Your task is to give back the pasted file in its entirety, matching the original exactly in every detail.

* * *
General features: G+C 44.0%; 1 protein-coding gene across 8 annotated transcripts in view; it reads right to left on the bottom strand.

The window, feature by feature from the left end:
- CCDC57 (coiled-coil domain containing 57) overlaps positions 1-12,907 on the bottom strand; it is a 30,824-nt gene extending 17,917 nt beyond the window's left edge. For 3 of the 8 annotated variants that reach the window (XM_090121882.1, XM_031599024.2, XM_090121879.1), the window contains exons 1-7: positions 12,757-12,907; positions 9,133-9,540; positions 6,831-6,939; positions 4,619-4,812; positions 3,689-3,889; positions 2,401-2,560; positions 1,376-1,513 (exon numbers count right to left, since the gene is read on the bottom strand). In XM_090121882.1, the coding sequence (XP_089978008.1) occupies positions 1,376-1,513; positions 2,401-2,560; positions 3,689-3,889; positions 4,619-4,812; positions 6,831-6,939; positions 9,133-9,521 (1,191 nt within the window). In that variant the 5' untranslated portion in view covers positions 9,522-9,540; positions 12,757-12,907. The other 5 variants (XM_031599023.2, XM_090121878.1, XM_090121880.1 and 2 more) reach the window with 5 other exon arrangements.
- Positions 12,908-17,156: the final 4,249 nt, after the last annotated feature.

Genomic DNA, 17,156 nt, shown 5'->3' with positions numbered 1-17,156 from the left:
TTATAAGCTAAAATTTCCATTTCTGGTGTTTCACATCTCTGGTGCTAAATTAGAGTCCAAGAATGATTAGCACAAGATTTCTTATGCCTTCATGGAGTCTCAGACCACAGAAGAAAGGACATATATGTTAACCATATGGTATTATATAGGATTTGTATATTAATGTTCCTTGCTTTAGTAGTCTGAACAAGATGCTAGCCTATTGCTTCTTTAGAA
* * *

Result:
General features: G+C 44.0%; 1 protein-coding gene across 8 annotated transcripts in view; it reads right to left on the bottom strand.

The window, feature by feature from the left end:
- CCDC57 (coiled-coil domain containing 57) overlaps positions 1-12,907 on the bottom strand; it is a 30,824-nt gene extending 17,917 nt beyond the window's left edge. For 3 of the 8 annotated variants that reach the window (XM_090121882.1, XM_031599024.2, XM_090121879.1), the window contains exons 1-7: positions 12,757-12,907; positions 9,133-9,540; positions 6,831-6,939; positions 4,619-4,812; positions 3,689-3,889; positions 2,401-2,560; positions 1,376-1,513 (exon numbers count right to left, since the gene is read on the bottom strand). In XM_090121882.1, the coding sequence (XP_089978008.1) occupies positions 1,376-1,513; positions 2,401-2,560; positions 3,689-3,889; positions 4,619-4,812; positions 6,831-6,939; positions 9,133-9,521 (1,191 nt within the window). In that variant the 5' untranslated portion in view covers positions 9,522-9,540; positions 12,757-12,907. The other 5 variants (XM_031599023.2, XM_090121878.1, XM_090121880.1 and 2 more) reach the window with 5 other exon arrangements.
- Positions 12,908-17,156: the final 4,249 nt, after the last annotated feature.

Genomic DNA, 17,156 nt, shown 5'->3' with positions numbered 1-17,156 from the left:
TTATAAGCTAAAATTTCCATTTCTGGTGTTTCACATCTCTGGTGCTAAATTAGAGTCCAAGAATGATTAGCACAAGATTTCTTATGCCTTCATGGAGTCTCAGACCACAGAAGAAAGGACATATATGTTAACCATATGGTATTATATAGGATTTGTATATTAATGTTCCTTGCTTTAGTAGTCTGAACAAGATGCTAGCCTATTGCTTCTTTAGAA